Supporting Information

S1 Fig. Abundance (%) of the major groups of genera in the microbiota from lean and obese subjects.

At genus level, it was observed that differences among the inocula are driven by the abundances within the same groups of bacteria (S1 Fig). The major groups in the lean microbiota were Bifidobacterium, Clostridium, Lactobacillus and Enterococcus (23, 34, 14 and 13%, respectively) and in the obese microbiota were Clostridium, Lactobacillus, Enterococcus, Bifidobacterium (46, 17, 15 and 10%). Analysis of the species found in the inoculum (t0) suggests that the lean microbiota has a more diverse population of Bifidobacterium which included B. adolescentis, B. longum and an unclassified group (7, 4 and 8%, respectively) whilst the obese microbiota mainly contains B. longum and an unclassified group (6 and 3%, respectively). Both microbiotas share a high abundance of C. butyricum (lean: 23%; obese: 30%).


S2 Fig. SCFA ratios (%) from the different diets at t72.


S1 Table. Metabolites and energy extraction (in terms of SCFA) measured in the feces from the volunteers.


S2 Table. Ratio L/O.

Relative ratio of bacterial genera different between lean and obese at t0 in TIM-2.


S3 Table. Relative change of bacterial species after 72h of fermentation experiments of arabinogalactan and inulin in TIM-2 using microbiota from lean and obese individuals.


S4 Table. Bifidobacterium species abundance from the fermentation of inulin.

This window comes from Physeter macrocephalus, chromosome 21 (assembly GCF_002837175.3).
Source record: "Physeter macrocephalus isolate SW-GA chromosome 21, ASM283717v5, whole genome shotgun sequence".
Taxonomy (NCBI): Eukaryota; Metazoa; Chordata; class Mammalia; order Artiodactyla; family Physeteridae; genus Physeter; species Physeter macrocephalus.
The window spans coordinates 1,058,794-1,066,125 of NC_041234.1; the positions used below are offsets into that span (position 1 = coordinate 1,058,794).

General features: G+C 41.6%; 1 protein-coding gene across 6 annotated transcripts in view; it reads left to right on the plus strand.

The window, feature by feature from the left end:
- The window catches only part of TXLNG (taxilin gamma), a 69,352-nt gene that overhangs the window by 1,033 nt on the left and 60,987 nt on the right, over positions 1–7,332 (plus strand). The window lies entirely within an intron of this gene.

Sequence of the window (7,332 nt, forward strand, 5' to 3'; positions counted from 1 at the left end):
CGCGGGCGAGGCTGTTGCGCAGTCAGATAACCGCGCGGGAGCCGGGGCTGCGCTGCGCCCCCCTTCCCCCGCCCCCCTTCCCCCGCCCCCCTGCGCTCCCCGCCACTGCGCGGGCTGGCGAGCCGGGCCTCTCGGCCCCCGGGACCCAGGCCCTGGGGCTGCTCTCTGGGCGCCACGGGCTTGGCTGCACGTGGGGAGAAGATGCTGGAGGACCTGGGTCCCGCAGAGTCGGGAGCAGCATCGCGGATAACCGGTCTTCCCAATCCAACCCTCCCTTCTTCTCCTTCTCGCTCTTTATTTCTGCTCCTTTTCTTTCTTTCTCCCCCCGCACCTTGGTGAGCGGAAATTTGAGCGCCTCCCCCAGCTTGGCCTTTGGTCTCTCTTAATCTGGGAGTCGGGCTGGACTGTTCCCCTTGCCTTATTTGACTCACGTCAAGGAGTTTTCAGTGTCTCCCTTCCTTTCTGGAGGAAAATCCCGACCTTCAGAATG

In both cases (L and O-fermentations) B.adolescentis dominated the Bifido species after 72 h. In lean microbiota a complete domination is observed while in the obese microbiota it is about 25 fold higher (whereas at the start it was only ~8%). Previous testing of the in vitro effects of IN fermentation in both microbiotas (lean and obese) found that the obese fermentation of IN produced higher concentrations of n-butyrate when compared to the lean fermentation [16, 18]. The difference with our study could be explained by the different stimulation of certain butyrogenic strains which in this particular case found more favourable to growth in the lean microbiota as observed in S3 and S4 Tables.



The authors thank Freddy J. Troost and Bouke Salden for facilitating the recruitment of the donors, and declare that there is no conflict of interest.

Author Contributions

Conceived and designed the experiments: MA KV. Performed the experiments: MA. Analyzed the data: MA CBS KV. Contributed reagents/materials/analysis tools: MA CBS KV. Wrote the paper: MA CBS KV.